The COVID pandemic continues to be a reality for many countries, causing widespread disruption and confusion in our lives. For the past three years, people all over the world, from the US to Australia, are longing for a return to normalcy and a break from the office.
However, not everyone shares the same sentiments. While some employees are eager to return to their physical workplaces, others are hesitant to leave the comfort and flexibility of working from home. Some have even decided to part ways with employers who insist on a return to the traditional office setting.
Amidst the chaos of the pandemic, many people have found a new balance between work and life, embracing remote work as a way to strike a perfect harmony. They’ve discovered the numerous benefits that come with working from the comfort of their own homes or even exotic locations. It’s a new way of life that they wouldn’t trade for the traditional office environment.
How has the change in the way of working affected the office space?
The COVID pandemic has forever changed the way we perceive remote work. While it has brought its fair share of challenges, it has also allowed businesses to recognize the potential of a decentralized workforce.
In response, companies are revising their policies and embracing a more flexible, adaptable, and autonomous workforce. Social media giants like Facebook, Twitter, and Spotify are leading the charge by embracing remote work, while institutions like JPMorgan Chase and Goldman Sachs prefer a return to the traditional office environment.
However, the debate over whether remote work increases or decreases productivity remains ongoing. Research shows that telecommuting can boost efficiency, but some experts argue that direct communication and collaboration are essential for a thriving work culture.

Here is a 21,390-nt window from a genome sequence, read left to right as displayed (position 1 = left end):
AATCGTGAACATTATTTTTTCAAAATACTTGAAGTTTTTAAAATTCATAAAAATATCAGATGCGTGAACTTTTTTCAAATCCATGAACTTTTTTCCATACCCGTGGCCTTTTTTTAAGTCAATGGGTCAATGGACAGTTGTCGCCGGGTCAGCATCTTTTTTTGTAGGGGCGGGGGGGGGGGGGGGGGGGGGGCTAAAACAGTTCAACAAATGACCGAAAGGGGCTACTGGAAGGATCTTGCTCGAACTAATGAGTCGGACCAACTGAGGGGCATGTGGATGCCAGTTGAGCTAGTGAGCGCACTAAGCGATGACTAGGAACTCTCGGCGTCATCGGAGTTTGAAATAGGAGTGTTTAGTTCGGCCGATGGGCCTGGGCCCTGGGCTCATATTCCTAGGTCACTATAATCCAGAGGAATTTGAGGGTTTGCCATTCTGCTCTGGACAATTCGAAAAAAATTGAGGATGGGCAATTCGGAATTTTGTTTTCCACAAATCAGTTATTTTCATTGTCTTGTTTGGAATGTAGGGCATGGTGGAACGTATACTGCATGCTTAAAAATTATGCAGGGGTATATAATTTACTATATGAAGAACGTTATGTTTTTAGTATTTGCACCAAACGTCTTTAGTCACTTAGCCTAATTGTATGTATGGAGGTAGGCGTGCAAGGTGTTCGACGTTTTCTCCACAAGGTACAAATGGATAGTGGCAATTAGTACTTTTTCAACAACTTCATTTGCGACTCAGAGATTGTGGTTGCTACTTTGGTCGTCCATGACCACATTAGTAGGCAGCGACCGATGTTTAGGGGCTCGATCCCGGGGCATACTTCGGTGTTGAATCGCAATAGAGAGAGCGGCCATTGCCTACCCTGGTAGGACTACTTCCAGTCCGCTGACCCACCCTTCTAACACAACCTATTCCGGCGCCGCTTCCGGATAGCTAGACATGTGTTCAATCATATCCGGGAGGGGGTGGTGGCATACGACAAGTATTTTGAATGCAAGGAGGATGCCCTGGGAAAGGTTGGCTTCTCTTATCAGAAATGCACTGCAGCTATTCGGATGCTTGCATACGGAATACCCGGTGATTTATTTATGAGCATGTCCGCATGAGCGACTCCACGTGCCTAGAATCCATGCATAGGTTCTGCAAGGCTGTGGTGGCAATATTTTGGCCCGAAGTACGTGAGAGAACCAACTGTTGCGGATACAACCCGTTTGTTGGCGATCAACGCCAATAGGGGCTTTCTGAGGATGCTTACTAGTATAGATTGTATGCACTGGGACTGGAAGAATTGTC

In the end, the benefits and drawbacks of remote work are still being evaluated. We’re only just scratching the surface of this fascinating topic, so let’s dive in!
"Home office" is not a new phenomenon
The idea of working from home, also known as the “home office,” has been around for quite some time. In 2015, Professor Nicholas Blum of Stanford University conducted a study with his colleagues on the impact of remote work on productivity. The study involved comparing two groups of call center workers – those who worked in an office and those who worked from home – over a three-month period, and found a 13% increase in productivity for the remote workers.
Despite this, Professor Blum is not entirely optimistic about the rise of extended remote work due to the COVID pandemic. He believes that the current situation presents several risks to productivity, such as working in an uncertain environment. In June 2020, he stated, “This has the potential to create a catastrophe in the productivity of firms.”
But, have Professor Blum’s fears come to fruition? The answer is still up for debate.
What do the results of the study show?
The experts are still hard at work trying to uncover the mysteries of remote work. Jose Maria Barrero of the Mexican Autonomous Institute of Technology and Stephen J. Davis of Chicago Booth joined forces with our old friend, Professor Bloom, to launch a monthly survey of American workers in May 2020. They tracked over 30,000 workers, with an average age of 20 to 64 and an average income of $20,000, to gauge the impact of the pandemic on remote work.
The survey not only measures productivity, but also the overall comfort and well-being of employees, and even factors like the impact on city centers, traffic, and fuel prices. And the researchers didn’t just rely on the survey results, they also talked to dozens of American business owners to get a well-rounded picture. All the results and research can be found on wfhresearch.com.
Fast forward to March 2021, and the results are in! To the surprise of the researchers, nearly 60% of workers reported being more productive working from home. While 14% claimed to have done less work than expected, on average, workers were 7% more productive at home. 40% reported being more productive at home during the pandemic than at the office, while only 15% said the opposite.
The conclusion? The trend of remote work is here to stay, and it’s only just getting started.
The risks of working from a home office
On the bright side, remote work comes with its undeniable perks. Say goodbye to the morning rush hour and hello to more quality time with loved ones. Not to mention, a home office environment can significantly reduce work-related stress.